Pulmonary hypertension (PH) is a debilitating and often fatal disease for which there is currently no cure. The environmental and genetic factors that drive susceptibility to the development of PH and responses to therapy are poorly understood. This observation is particularly true in specific demograghic (i.e. male) and clinical (i.e. scleroderma) cohorts noted to experience greater risk and severity of PH. Additionally, little is known about the impact of ethnicity on disease severity These information gaps are exacerbated by the perplexing assortment of clinical characteristics, histopathological entities and responses to therapy that constitute the 5 categories within the current World Symposium classification of PH patients. While providing a framework for the diagnosis and treatment, the current classification has serious limitations in clinical practice. Derived in part from functional measurements with limited predictive ability, more disease-specific measurements are needed that predict survival, quality of life, progression and response to therapy. The University of Arizona (UA) Medical Center is a major regional referral center for treatment of patients with PH, including a large population of Latino PH patients. Our program has an over-representation of Latinos with PH across all 5 Groups (25% Latinos with high Native American admixture with Group 1-PH). Based on our exceptionally strong published sub-phenotyping studies in well-defined PH subgroups (CTEPH, PH-associated with sickle cell disease) and patients with complex lung disorders (sarcoidosis, IPF, lung transplant), we propose to employ the state-of-the-art physiologic, genomic and epigenetic strategies to sub-phenotype Latino and non-Latino PH patients across the 5 PH categories. SA #1 will leverage our advanced diagnostics clinical algorithm, incorporating cardiac MRI, echocardiography, and catheterization to reliably measure ventriculo- vascular coupling (VVC) and pulmonary vascular impedance and cardiopulmonary exercise tesing to physiologically phenotype Latino and non-Latino PH patients across all Group 1-5 PH phenotypes. SA #2 will generate genome-wide, genetic/epigenetic molecular signatures in peripheral blood mononuclear cells (PBMCs) to sub-phenotype PH patients across all 5 WHO PH categories. These studies will include genome- wide gene expression, miRNA arrays, and DNA methylation arrays. SA #3 will extend out prior studies utilizing genome-wide association studies (GWAS) in patients with idiopathic pulmonary arterial hypertension (IPAH) and chronic thromboembolic pulmonary hypertension (CTEPH) and utilize whole-genome sequencing to identify novel single nucleotide polymorphisms (SNPs) that are over-represented in Latinos with category- specific PH. We will further examine the relationship of SA #1-3 to the clinically important composite variable, time to clinical worsening (TTCW). Together, the large UA pool of diverse PH patients, large PH referral base, comprehensive UA BioBank initiative, and prior experience with these phenotyping tools, all serve to increase the feasibility of our novel sub-phenotyping strategy focusing on Latinos with PH. These highly translational studies will generate novel category-specific biomarkers in this devastating pulmonary vascular disease and hold promise for a) identifying groups at high-risk for development of PH, b) personalizing PH therapies (combination therapy, transplant or surgical referral), and c) providing the rationale for novel PH classification paradigms.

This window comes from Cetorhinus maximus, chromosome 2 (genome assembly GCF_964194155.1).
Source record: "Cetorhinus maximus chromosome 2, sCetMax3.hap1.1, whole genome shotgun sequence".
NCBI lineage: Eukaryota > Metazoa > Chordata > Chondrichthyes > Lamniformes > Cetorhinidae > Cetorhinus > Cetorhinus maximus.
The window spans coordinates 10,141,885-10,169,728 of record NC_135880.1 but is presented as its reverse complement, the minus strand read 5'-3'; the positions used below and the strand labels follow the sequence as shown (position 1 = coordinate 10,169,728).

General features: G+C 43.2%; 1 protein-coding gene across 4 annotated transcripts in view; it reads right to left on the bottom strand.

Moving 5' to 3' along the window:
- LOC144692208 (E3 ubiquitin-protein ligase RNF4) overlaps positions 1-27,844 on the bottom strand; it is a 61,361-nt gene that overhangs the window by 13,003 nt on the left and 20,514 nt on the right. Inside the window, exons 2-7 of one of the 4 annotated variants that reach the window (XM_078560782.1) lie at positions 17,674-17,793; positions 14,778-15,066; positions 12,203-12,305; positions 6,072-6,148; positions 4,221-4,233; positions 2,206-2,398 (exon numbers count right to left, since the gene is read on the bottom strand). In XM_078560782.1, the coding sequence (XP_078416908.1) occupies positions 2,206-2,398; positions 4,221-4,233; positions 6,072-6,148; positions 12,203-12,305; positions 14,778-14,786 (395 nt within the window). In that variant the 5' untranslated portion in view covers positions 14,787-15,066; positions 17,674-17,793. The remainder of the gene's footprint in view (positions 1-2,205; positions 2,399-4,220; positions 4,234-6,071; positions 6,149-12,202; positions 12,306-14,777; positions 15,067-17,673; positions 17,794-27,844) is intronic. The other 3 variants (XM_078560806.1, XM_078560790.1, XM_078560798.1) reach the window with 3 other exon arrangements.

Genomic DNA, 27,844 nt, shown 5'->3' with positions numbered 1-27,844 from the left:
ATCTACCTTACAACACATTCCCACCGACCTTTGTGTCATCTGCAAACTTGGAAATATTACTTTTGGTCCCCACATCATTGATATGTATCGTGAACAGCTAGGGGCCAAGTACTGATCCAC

Public Health Relevance

(RELEVANCE) Pulmonary hypertension (PH) is a debilitating and often fatal disease for which there is currently no cure. The environmental and genetic factors that drive susceptibility to the development of PH and responses to therapy are poorly understood. Additionally, little is known about the impact of ethnicity on disease severity. These information gaps are exacerbated by the perplexing assortment of clinical characteristics, histopathological entities and responses to therapy that constitute the 5 categories within the current World Symposium classification of PH patients. This proposal will redefine the PH classification by integrating clinical assessment with state-of-the-art physiologic, genomic and epigenetic strategies in order to improve diagnosis, prognosis and therapy. This is particularly true for specific populations (e.g., blacks and Latinos) that are potentially at great risk for PH development with greater disease severity. These highly translational studies will generate novel category-specific biomarkers in this devastating pulmonary vascular disease and hold promise for a) identifying groups at high-risk for development of PH, b) personalizing PH therapies (combination therapy, transplant or surgical referral), and c) providing the rationale for novel PH classification paradigms. Thus, a better understanding of the disease processes could help to reduce morbidity and mortality from this devastating condition.

Agency
National Institute of Health (NIH)
Institute
National Heart, Lung, and Blood Institute (NHLBI)
Type
Research Project--Cooperative Agreements (U01)
Project #
1U01HL125208-01
Application #
8795928
Study Section
Special Emphasis Panel (ZHL1-CSR-P (S1))
Program Officer
Moore, Timothy M
Project Start
2014-09-15
Project End
2019-07-31
Budget Start
2014-09-15
Budget End
2015-07-31
Support Year
1
Fiscal Year
2014
Total Cost
$228,875
Indirect Cost
$78,875
Name
University of Arizona
Department
Internal Medicine/Medicine
Type
Schools of Medicine
DUNS #
806345617
City
Tucson
State
AZ
Country
United States
Zip Code
85721